new <if battered> face

  • exgerman

    Senior Member
    NYC
    English but my first language was German
    First, punctuate correctly:

    While Mr. Clinton was a relatively new, if battered, face, ready for his reintroduction in 1992, Mrs. Clinton is a political institution.

    In 1992, Mr. Clinton was a relatively new face, although even then he was battered by political vendettas.
     

    JulianStuart

    Senior Member
    English (UK then US)
    Hello, members!

    While Mr. Clinton was a relatively new if battered face, ready for his reintroduction in 1992, Mrs. Clinton is a political institution.
    (http://www.nytimes.com/2016/07/25/us/politics/hillary-clinton-voters.html?_r=0)

    Can anyone please explain what does "if battered face" mean here? Thank you in advance!=)
    You should read it as:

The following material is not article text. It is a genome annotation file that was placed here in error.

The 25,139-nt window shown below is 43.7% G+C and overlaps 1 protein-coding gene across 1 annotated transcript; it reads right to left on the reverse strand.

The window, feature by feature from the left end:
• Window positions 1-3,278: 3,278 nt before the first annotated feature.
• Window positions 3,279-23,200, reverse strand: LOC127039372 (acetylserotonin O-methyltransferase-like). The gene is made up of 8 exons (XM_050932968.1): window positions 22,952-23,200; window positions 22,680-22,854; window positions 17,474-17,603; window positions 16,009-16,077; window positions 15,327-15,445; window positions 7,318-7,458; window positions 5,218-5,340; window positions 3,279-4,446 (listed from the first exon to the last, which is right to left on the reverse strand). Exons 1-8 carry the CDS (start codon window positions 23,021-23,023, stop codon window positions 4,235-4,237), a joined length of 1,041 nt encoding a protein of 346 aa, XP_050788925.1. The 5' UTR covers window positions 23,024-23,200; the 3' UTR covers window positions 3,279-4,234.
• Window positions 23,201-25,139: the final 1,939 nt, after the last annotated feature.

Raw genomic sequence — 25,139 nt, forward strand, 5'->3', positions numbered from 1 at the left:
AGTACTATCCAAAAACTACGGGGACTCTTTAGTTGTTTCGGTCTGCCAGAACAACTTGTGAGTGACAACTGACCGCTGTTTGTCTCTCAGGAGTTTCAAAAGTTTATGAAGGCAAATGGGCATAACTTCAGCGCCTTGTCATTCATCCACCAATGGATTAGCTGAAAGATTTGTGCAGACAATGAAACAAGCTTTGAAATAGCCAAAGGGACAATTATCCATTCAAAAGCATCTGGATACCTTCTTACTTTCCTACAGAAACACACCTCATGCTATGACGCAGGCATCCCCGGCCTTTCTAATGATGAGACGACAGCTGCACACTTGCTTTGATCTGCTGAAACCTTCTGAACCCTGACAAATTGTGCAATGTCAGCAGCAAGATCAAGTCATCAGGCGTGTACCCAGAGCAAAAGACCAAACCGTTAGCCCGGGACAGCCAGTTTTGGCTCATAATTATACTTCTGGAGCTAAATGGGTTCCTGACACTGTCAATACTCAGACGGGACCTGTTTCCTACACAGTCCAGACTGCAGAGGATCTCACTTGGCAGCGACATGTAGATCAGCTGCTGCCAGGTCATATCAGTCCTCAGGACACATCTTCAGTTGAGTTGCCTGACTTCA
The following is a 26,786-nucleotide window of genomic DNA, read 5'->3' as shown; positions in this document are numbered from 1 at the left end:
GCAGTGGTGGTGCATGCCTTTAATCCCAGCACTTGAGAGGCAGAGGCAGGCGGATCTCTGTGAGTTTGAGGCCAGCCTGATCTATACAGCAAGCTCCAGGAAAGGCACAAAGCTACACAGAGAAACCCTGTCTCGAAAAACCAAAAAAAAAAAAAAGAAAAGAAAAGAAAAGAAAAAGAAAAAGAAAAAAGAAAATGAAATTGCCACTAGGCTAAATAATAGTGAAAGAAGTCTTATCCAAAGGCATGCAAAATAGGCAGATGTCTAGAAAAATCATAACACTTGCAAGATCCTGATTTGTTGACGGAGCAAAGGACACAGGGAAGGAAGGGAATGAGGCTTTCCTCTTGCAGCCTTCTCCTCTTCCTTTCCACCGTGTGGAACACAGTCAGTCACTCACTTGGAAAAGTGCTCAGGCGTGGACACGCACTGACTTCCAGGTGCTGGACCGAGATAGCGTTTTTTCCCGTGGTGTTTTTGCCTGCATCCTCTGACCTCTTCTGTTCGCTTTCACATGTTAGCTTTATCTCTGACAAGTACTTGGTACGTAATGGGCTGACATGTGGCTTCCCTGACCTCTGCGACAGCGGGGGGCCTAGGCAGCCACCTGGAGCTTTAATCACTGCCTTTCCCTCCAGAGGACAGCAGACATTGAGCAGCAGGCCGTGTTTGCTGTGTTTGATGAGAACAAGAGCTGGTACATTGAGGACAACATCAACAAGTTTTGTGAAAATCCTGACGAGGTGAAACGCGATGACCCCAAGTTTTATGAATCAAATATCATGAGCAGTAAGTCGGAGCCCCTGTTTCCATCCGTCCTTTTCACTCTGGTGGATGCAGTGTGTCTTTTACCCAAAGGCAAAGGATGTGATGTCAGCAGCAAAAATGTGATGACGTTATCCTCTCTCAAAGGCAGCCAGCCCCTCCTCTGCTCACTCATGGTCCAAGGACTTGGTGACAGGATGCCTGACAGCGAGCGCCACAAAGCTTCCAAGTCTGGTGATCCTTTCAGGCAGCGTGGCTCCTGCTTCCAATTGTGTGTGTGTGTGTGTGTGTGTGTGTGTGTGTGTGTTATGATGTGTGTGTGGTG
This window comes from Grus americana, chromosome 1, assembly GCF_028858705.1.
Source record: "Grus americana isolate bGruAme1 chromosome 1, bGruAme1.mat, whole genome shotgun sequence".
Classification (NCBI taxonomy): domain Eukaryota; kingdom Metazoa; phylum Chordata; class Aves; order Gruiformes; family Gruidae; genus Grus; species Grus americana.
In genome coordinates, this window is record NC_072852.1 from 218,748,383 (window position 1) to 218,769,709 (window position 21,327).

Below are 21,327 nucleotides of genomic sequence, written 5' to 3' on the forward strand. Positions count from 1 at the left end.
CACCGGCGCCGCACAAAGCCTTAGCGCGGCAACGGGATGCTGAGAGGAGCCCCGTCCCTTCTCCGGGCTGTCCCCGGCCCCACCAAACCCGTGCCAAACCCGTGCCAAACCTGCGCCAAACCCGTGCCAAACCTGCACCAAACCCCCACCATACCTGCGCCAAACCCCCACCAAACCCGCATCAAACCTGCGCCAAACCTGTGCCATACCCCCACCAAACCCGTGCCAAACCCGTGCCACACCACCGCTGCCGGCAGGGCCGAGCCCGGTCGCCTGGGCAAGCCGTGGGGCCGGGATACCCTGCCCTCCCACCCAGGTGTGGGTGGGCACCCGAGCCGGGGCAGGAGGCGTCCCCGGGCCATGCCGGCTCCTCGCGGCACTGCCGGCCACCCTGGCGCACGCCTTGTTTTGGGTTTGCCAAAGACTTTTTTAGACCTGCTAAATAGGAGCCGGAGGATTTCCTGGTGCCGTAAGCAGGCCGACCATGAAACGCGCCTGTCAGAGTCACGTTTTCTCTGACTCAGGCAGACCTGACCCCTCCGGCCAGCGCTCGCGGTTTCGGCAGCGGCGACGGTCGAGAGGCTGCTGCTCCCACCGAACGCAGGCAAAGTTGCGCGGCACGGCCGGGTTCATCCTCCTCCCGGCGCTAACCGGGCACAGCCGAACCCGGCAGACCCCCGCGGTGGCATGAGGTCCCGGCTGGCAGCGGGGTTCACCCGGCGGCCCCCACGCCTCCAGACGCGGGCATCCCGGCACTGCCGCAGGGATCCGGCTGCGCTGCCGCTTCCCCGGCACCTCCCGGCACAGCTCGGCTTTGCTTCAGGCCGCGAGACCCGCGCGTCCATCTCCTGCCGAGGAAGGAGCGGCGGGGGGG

While Mr. Clinton was a relatively new, if battered, face ready for his reintroduction in 1992, Mrs. Clinton is a political institution.
    There is a comma missing.

    It's a new face, even if it has been battered.
     

    grimbergen

    Senior Member
    Korean
    Thank you so much, exgerman and JulianStuart! So there was a comma missing!
    I just wonder that does "batter" mean "damage" here?: "While Mr. Clinton was a relatively new, if he were damaged(?), face..." This is a bit difficult for me to understand what does "if battered" mean exactly.
     
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